Greenspan, Bernanke and every other central banker see the world through an interventionist lens. The boom-bust cycle is never caused by their manipulations of the credit markets, but always seen as an unsavory side effect of capitalism or a “dynamic economy.” The role of central bankers is to mop up the mess and prevent its spreading. They honestly believe this was the lesson of the Great Depression and Japan during the 1990s (even though central bank induced credit expansions caused both bubbles and massive government intervention prolonged and deepened each correction.) This is why Greenspan flooded the system with cheap credit during the tech bust (an insurance policy against the possibility of a Japan-style deflation), and why Bernanke is doing the same today. As Jim Grant wrote in his latest issue, “Who better to manage crises than the institution that instigates them?”

How can the cure be more of what caused the disease in the first place? Einstein defined insanity as “doing the same thing over and over again and expecting different results.”

Were friends of the Fed tipped off?

According to an article on Bloomberg today, a phone call from none other than Robert Rubin to Ben Bernanke in early August set in motion a series of private sector conversations that culminated in the surprise discount rate cut on August 17:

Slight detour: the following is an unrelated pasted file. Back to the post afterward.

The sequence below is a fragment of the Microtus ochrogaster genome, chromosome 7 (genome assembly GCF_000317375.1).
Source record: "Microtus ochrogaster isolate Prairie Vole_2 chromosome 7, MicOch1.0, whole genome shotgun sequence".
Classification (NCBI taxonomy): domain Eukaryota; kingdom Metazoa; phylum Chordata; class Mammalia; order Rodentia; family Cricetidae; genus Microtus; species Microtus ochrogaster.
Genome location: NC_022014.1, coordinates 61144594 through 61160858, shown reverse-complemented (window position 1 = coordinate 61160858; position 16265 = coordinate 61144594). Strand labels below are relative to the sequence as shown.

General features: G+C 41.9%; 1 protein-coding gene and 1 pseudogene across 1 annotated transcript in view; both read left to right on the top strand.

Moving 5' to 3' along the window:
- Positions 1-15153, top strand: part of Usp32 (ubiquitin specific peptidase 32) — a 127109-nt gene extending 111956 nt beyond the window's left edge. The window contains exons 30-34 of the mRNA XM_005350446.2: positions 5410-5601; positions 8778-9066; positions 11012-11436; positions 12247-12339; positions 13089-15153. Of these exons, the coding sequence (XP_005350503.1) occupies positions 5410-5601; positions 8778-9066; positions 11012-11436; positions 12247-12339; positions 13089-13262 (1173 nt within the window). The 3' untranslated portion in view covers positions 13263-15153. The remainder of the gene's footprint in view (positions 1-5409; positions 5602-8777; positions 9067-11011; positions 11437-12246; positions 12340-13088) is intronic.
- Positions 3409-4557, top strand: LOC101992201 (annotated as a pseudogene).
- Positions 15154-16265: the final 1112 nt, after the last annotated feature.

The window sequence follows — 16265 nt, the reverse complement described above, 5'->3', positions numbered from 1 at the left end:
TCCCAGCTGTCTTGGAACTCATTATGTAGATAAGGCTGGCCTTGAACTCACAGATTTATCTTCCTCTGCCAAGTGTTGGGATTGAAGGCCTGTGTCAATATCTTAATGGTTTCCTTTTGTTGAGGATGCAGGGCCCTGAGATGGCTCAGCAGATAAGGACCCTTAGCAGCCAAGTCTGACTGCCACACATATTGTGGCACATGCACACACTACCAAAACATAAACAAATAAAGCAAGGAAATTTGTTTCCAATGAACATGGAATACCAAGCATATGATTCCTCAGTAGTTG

The Federal Reserve’s Aug. 7 decision to keep interest rates unchanged set off a chain of high-level discussions with Wall Street executives, money managers and cabinet officials that culminated in Chairman Ben S. Bernanke’s public about-face 10 days later, according to records of his schedule.

Starting with a phone call from former Treasury Secretary Robert Rubin the day after the August rate meeting, Bernanke’s appointments included Lewis Ranieri, founder of Hyperion Capital Management Inc., and Raymond Dalio, president of Bridgewater Associates.

Of course, Bernanke also consulted with Hank Paulson:

Bernanke was also in frequent contact with Treasury Secretary Henry Paulson, who said in an interview last month that he meets the chairman regularly.

Hmmmm. Let’s establish a time line here, keeping in mind Rubin and Paulson are ex-Goldman Sachs CEOs in direct communication with the head of the Fed…

Aug. 7 – The Fed stands firm, keeping rates unchanged.

Aug. 8 – Rubin calls Bernanke.

Aug. 9 – Bernanke calls some Wall Street bigwigs including Ray Dalio at Bridgewater Associates, the 4th largest U.S. hedge fund with $32 billion under management (Dalio is personally worth $4.0 billion according to latest Forbes 400). The WSJ reports, “the Fed twice entered the market today to pump a total of about $24 billion of liquidity into the system, more than its typical daily open-market activities.”

Aug. 10 – A Goldman Sachs “quant” hedge fund, Global Equity Opportunities, suffers a brutal week, losing about 28% of its value to $3.6 billion. Its North American Equity Opportunities fund and Goldman’s flagship, Global Alpha, are also taking significant losses.